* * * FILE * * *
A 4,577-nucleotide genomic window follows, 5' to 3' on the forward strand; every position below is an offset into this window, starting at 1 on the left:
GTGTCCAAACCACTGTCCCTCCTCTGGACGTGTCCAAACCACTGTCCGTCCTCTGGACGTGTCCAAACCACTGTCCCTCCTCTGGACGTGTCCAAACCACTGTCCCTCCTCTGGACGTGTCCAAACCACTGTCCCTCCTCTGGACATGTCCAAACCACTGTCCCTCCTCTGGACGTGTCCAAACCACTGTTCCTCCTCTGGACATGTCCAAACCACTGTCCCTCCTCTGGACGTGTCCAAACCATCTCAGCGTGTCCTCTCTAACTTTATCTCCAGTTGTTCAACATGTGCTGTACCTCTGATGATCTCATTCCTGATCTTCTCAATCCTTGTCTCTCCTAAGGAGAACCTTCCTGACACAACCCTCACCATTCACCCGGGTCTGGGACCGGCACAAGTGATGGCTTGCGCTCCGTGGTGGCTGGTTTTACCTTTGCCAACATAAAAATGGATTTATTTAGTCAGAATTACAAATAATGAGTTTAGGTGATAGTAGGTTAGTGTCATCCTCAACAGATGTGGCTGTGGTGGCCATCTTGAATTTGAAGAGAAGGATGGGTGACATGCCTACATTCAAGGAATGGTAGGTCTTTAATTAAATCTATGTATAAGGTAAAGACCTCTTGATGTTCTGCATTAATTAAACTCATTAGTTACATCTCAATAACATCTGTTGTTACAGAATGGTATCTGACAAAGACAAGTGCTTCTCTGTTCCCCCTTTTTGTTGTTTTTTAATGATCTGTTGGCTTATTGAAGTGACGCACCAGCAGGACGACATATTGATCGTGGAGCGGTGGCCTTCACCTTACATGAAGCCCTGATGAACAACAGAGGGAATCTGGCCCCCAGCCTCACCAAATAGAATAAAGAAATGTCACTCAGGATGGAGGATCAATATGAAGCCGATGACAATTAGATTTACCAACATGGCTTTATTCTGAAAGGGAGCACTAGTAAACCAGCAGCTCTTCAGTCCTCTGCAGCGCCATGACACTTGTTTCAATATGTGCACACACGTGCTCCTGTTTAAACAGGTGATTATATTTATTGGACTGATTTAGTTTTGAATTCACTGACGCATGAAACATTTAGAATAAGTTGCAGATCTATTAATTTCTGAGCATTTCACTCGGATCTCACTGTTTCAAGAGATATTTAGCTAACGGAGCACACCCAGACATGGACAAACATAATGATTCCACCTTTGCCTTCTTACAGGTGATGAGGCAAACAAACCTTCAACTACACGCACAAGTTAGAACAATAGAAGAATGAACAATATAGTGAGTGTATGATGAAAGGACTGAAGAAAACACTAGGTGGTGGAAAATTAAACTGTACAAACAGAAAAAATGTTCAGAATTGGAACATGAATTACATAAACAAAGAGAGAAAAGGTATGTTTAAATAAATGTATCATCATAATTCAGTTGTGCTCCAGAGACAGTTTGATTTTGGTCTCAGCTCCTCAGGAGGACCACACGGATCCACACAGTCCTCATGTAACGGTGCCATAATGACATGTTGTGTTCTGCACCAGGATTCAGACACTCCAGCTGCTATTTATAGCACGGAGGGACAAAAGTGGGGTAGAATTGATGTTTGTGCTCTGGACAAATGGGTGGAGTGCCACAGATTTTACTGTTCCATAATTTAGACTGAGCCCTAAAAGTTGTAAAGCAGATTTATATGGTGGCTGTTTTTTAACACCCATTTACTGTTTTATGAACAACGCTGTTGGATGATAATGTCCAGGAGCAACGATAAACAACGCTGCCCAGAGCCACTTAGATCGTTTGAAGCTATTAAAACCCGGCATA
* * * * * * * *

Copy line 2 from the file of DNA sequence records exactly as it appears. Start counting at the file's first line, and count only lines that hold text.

GTGTCCAAACCACTGTCCCTCCTCTGGACGTGTCCAAACCACTGTCCGTCCTCTGGACGTGTCCAAACCACTGTCCCTCCTCTGGACGTGTCCAAACCACTGTCCCTCCTCTGGACGTGTCCAAACCACTGTCCCTCCTCTGGACATGTCCAAACCACTGTCCCTCCTCTGGACGTGTCCAAACCACTGTTCCTCCTCTGGACATGTCCAAACCACTGTCCCTCCTCTGGACGTGTCCAAACCATCTCAGCGTGTCCTCTCTAACTTTATCTCCAGTTGTTCAACATGTGCTGTACCTCTGATGATCTCATTCCTGATCTTCTCAATCCTTGTCTCTCCTAAGGAGAACCTTCCTGACACAACCCTCACCATTCACCCGGGTCTGGGACCGGCACAAGTGATGGCTTGCGCTCCGTGGTGGCTGGTTTTACCTTTGCCAACATAAAAATGGATTTATTTAGTCAGAATTACAAATAATGAGTTTAGGTGATAGTAGGTTAGTGTCATCCTCAACAGATGTGGCTGTGGTGGCCATCTTGAATTTGAAGAGAAGGATGGGTGACATGCCTACATTCAAGGAATGGTAGGTCTTTAATTAAATCTATGTATAAGGTAAAGACCTCTTGATGTTCTGCATTAATTAAACTCATTAGTTACATCTCAATAACATCTGTTGTTACAGAATGGTATCTGACAAAGACAAGTGCTTCTCTGTTCCCCCTTTTTGTTGTTTTTTAATGATCTGTTGGCTTATTGAAGTGACGCACCAGCAGGACGACATATTGATCGTGGAGCGGTGGCCTTCACCTTACATGAAGCCCTGATGAACAACAGAGGGAATCTGGCCCCCAGCCTCACCAAATAGAATAAAGAAATGTCACTCAGGATGGAGGATCAATATGAAGCCGATGACAATTAGATTTACCAACATGGCTTTATTCTGAAAGGGAGCACTAGTAAACCAGCAGCTCTTCAGTCCTCTGCAGCGCCATGACACTTGTTTCAATATGTGCACACACGTGCTCCTGTTTAAACAGGTGATTATATTTATTGGACTGATTTAGTTTTGAATTCACTGACGCATGAAACATTTAGAATAAGTTGCAGATCTATTAATTTCTGAGCATTTCACTCGGATCTCACTGTTTCAAGAGATATTTAGCTAACGGAGCACACCCAGACATGGACAAACATAATGATTCCACCTTTGCCTTCTTACAGGTGATGAGGCAAACAAACCTTCAACTACACGCACAAGTTAGAACAATAGAAGAATGAACAATATAGTGAGTGTATGATGAAAGGACTGAAGAAAACACTAGGTGGTGGAAAATTAAACTGTACAAACAGAAAAAATGTTCAGAATTGGAACATGAATTACATAAACAAAGAGAGAAAAGGTATGTTTAAATAAATGTATCATCATAATTCAGTTGTGCTCCAGAGACAGTTTGATTTTGGTCTCAGCTCCTCAGGAGGACCACACGGATCCACACAGTCCTCATGTAACGGTGCCATAATGACATGTTGTGTTCTGCACCAGGATTCAGACACTCCAGCTGCTATTTATAGCACGGAGGGACAAAAGTGGGGTAGAATTGATGTTTGTGCTCTGGACAAATGGGTGGAGTGCCACAGATTTTACTGTTCCATAATTTAGACTGAGCCCTAAAAGTTGTAAAGCAGATTTATATGGTGGCTGTTTTTTAACACCCATTTACTGTTTTATGAACAACGCTGTTGGATGATAATGTCCAGGAGCAACGATAAACAACGCTGCCCAGAGCCACTTAGATCGTTTGAAGCTATTAAAACCCGGCATA